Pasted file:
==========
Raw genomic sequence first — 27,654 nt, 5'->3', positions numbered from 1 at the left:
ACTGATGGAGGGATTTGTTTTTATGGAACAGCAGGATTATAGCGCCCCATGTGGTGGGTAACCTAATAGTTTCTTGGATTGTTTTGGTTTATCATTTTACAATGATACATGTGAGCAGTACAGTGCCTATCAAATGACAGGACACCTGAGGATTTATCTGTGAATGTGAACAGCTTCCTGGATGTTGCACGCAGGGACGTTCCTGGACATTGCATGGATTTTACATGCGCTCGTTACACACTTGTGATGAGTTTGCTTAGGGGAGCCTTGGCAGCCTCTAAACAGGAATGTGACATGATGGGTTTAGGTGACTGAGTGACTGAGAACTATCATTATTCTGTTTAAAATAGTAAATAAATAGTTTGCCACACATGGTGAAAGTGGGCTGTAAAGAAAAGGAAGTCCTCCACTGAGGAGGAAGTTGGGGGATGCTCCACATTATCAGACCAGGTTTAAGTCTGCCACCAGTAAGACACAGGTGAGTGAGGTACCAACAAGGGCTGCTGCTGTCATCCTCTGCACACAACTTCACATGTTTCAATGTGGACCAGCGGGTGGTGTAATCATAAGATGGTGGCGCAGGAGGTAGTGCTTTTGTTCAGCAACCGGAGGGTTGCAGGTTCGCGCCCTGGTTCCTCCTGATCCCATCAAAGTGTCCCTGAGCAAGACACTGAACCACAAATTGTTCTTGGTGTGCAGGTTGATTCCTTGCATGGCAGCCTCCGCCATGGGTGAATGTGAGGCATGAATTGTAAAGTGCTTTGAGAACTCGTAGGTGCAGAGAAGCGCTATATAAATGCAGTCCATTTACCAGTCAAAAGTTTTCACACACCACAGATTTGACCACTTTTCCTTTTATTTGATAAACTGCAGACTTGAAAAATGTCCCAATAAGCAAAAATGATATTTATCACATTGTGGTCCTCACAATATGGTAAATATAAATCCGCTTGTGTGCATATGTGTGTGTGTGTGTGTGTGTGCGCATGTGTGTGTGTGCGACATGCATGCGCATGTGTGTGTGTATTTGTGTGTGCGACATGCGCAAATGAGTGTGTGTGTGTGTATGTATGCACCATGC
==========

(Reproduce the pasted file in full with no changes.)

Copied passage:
Raw genomic sequence first — 27,654 nt, 5'->3', positions numbered from 1 at the left:
ACTGATGGAGGGATTTGTTTTTATGGAACAGCAGGATTATAGCGCCCCATGTGGTGGGTAACCTAATAGTTTCTTGGATTGTTTTGGTTTATCATTTTACAATGATACATGTGAGCAGTACAGTGCCTATCAAATGACAGGACACCTGAGGATTTATCTGTGAATGTGAACAGCTTCCTGGATGTTGCACGCAGGGACGTTCCTGGACATTGCATGGATTTTACATGCGCTCGTTACACACTTGTGATGAGTTTGCTTAGGGGAGCCTTGGCAGCCTCTAAACAGGAATGTGACATGATGGGTTTAGGTGACTGAGTGACTGAGAACTATCATTATTCTGTTTAAAATAGTAAATAAATAGTTTGCCACACATGGTGAAAGTGGGCTGTAAAGAAAAGGAAGTCCTCCACTGAGGAGGAAGTTGGGGGATGCTCCACATTATCAGACCAGGTTTAAGTCTGCCACCAGTAAGACACAGGTGAGTGAGGTACCAACAAGGGCTGCTGCTGTCATCCTCTGCACACAACTTCACATGTTTCAATGTGGACCAGCGGGTGGTGTAATCATAAGATGGTGGCGCAGGAGGTAGTGCTTTTGTTCAGCAACCGGAGGGTTGCAGGTTCGCGCCCTGGTTCCTCCTGATCCCATCAAAGTGTCCCTGAGCAAGACACTGAACCACAAATTGTTCTTGGTGTGCAGGTTGATTCCTTGCATGGCAGCCTCCGCCATGGGTGAATGTGAGGCATGAATTGTAAAGTGCTTTGAGAACTCGTAGGTGCAGAGAAGCGCTATATAAATGCAGTCCATTTACCAGTCAAAAGTTTTCACACACCACAGATTTGACCACTTTTCCTTTTATTTGATAAACTGCAGACTTGAAAAATGTCCCAATAAGCAAAAATGATATTTATCACATTGTGGTCCTCACAATATGGTAAATATAAATCCGCTTGTGTGCATATGTGTGTGTGTGTGTGTGTGTGCGCATGTGTGTGTGTGCGACATGCATGCGCATGTGTGTGTGTATTTGTGTGTGCGACATGCGCAAATGAGTGTGTGTGTGTGTATGTATGCACCATGC